Monday, September 21, 2015

surviving fall allergy season

this is a sponsored post by minute clinic. all thoughts, opinions and stories are my own.

my sweet fourth born started kindergarten this year. as this little piece of my heart left for school, i looked forward each day to him bounding off the bus with fantastic tales of his kindergarten adventures. 

the first days of school, i wasn't disappointed. i love kids this age who will come off the bus wearing literally anything their teacher provides for them to wear. they are completely confident in who they are and know that no matter what they have on their heads, they look awesome. 


the blissful beginning of my sweet's school year didn't last very long. within the first couple of days of school, my little guy came home in worse and worse condition. on day three of school he came off the bus wheezing so badly that i almost took him straight to the e.r.  i was able to get his breathing under control and tell his teacher what to look for in the future but that episode became the sign of a very rough few weeks to come. 

my little man has missed several days of school so far. one day at the doctor his oxygen levels were down in the 80's and they had to spend a great deal of time getting his sweet breathing under control. he has been a mess and all of his asthma issues have been linked back to very bad fall seasonal allergies. 

i don't know about you, but i always associated allergies with the springtime. as i have done my homework over the last few weeks, i've learned a few things that have helped me to better understand this season and all the allergies it brings. here are some things that have helped me to better prepare my sweet boy for success in these fall months. 

things to know about fall allergies

  • many people confuse a common cold with allergies. one key difference between the two is that itchy eyes are nearly always a symptom of allergies and aches and pains are associated with the common cold. knowing what you are fighting is the first key to success. if you have a fever, it's not allergies.
  • ragweed pollen is one of the main fall allergy triggers. it's out in full force right now! it's nearly impossible to avoid as it's estimated a single ragweed plant can release 1 billion pollen grains during fall season.
  • dust and dust mites are common allergies that get stirred into the air when you turn on heat for the first time (or when kids go back into classrooms that have been empty for the summer.)
  • allergy symptoms often get progressively worse over a few days. symptoms include itchy eyes, sneezing, runny nose, headache, and sinus pressure.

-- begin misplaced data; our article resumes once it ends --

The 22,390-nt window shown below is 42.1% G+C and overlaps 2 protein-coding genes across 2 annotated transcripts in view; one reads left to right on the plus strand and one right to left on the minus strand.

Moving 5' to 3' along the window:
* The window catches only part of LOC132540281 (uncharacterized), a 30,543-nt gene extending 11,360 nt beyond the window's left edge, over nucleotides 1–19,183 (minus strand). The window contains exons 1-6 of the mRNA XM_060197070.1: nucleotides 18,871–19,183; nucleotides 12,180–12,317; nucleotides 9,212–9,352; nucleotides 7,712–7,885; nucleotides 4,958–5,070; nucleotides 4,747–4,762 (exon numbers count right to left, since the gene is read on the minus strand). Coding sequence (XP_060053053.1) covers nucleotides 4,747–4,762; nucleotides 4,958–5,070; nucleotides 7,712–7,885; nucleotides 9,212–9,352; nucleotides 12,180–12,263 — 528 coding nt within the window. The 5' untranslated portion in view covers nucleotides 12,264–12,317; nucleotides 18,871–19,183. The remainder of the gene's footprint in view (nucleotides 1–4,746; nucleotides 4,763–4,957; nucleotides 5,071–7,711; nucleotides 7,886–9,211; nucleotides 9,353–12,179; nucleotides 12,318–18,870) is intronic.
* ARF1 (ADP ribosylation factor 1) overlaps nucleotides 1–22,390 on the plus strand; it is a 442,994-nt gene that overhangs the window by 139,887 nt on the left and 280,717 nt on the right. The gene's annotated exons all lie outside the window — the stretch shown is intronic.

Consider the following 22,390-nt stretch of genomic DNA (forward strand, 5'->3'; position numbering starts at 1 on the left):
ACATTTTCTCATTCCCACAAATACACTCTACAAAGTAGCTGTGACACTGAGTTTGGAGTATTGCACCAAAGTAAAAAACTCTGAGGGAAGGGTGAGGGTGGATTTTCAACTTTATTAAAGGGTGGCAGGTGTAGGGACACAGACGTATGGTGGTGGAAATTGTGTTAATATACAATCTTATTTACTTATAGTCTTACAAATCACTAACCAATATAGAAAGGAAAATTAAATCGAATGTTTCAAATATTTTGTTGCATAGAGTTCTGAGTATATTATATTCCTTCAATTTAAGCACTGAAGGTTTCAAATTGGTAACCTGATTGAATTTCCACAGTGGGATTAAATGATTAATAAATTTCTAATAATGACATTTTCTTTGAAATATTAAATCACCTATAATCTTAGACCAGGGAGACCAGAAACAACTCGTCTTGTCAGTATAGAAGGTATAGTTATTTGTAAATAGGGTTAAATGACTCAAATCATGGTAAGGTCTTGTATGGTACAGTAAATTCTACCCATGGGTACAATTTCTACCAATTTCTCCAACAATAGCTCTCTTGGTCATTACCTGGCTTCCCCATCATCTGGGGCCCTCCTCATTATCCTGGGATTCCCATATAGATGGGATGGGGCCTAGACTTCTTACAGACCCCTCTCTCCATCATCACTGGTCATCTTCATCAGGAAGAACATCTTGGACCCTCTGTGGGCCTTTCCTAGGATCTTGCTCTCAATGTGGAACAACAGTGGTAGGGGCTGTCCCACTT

• there are actually more allergy triggers in the fall (who knew?). typically weed pollens, mold and dust allergies flare up in the fall. 
  • old blankets and clothing that has been put away for the summer is likely a breeding ground for dust mites, one of the common fall allergens.

tips to treat fall allergies


  • change your air filters. i changed mine the other day and they were a disaster. i know that in the coming weeks we may actually need the heater at some point. those filters need to be clean to sift through all that dust the heater will circulate.
  • wash blankets, cloths and bedding that have been sitting stagnant for months. no one wants to think about their household items hosting dust mites. washing those items before your family uses them can stop problems before they start. 
  • in the early fall, keep your windows close from 10 am to 4 pm. this is torture for me as the weather is perfect for some fresh air in the house. still, this will reduce your exposure to allergens like ragweed. 
  • if you have someone with a dust allergy in your house, purchase hypo-allergenic pillow and mattress covers. these covers zip over mattresses and pillows and provide a barrier from dust and dust mites as you sleep. they have been life changing for my little man. 

  • wash all bedding every two weeks to help ease allergy symptoms. 
  • have your allergy sufferer shower every night before bed. going to sleep covered in allergens is a really bad idea.
  • for severe allergy sufferers (like my guy), wash your hands and face each time you come in from outside. if possible, even change your shirt. this may seem extreme but it has truly made a difference in my boy's ability to keep his allergies under control.
  • find a good health care provider to help in your fight against allergies. we have used cvs minute clinic for our basic allergy needs. not only can they point us in the best direction for over the counter products but they have been able to prescribe my sweet guy with the prescription medications he needs to be healthy during this time of the year. we need all the help we can get and they are always professional, quick, and extremely helpful. i can't imagine allergy season without their help. http://bit.ly/1DwHBkm


most of all, don't let allergies get out of control. when my little guy couldn't breath because of his allergy induced asthma, i am not going to lie, i was pretty terrified. i've never seen his asthma so bad. he curled into a ball and literally fell to the floor. my heart nearly broke and stopped all at the same time. i have learned what my little guy needs and he now has a medication regiment that is keeping him well under control. that along with trying to maintain a healthy home environment for him has transformed his little life this last week. 

now instead of having him step off the bus in a panic of gasping breaths and uncontrolled sneezes, he steps off the bus looking like this...


and this...


and even this...


i'll happily take these smiling faces any day.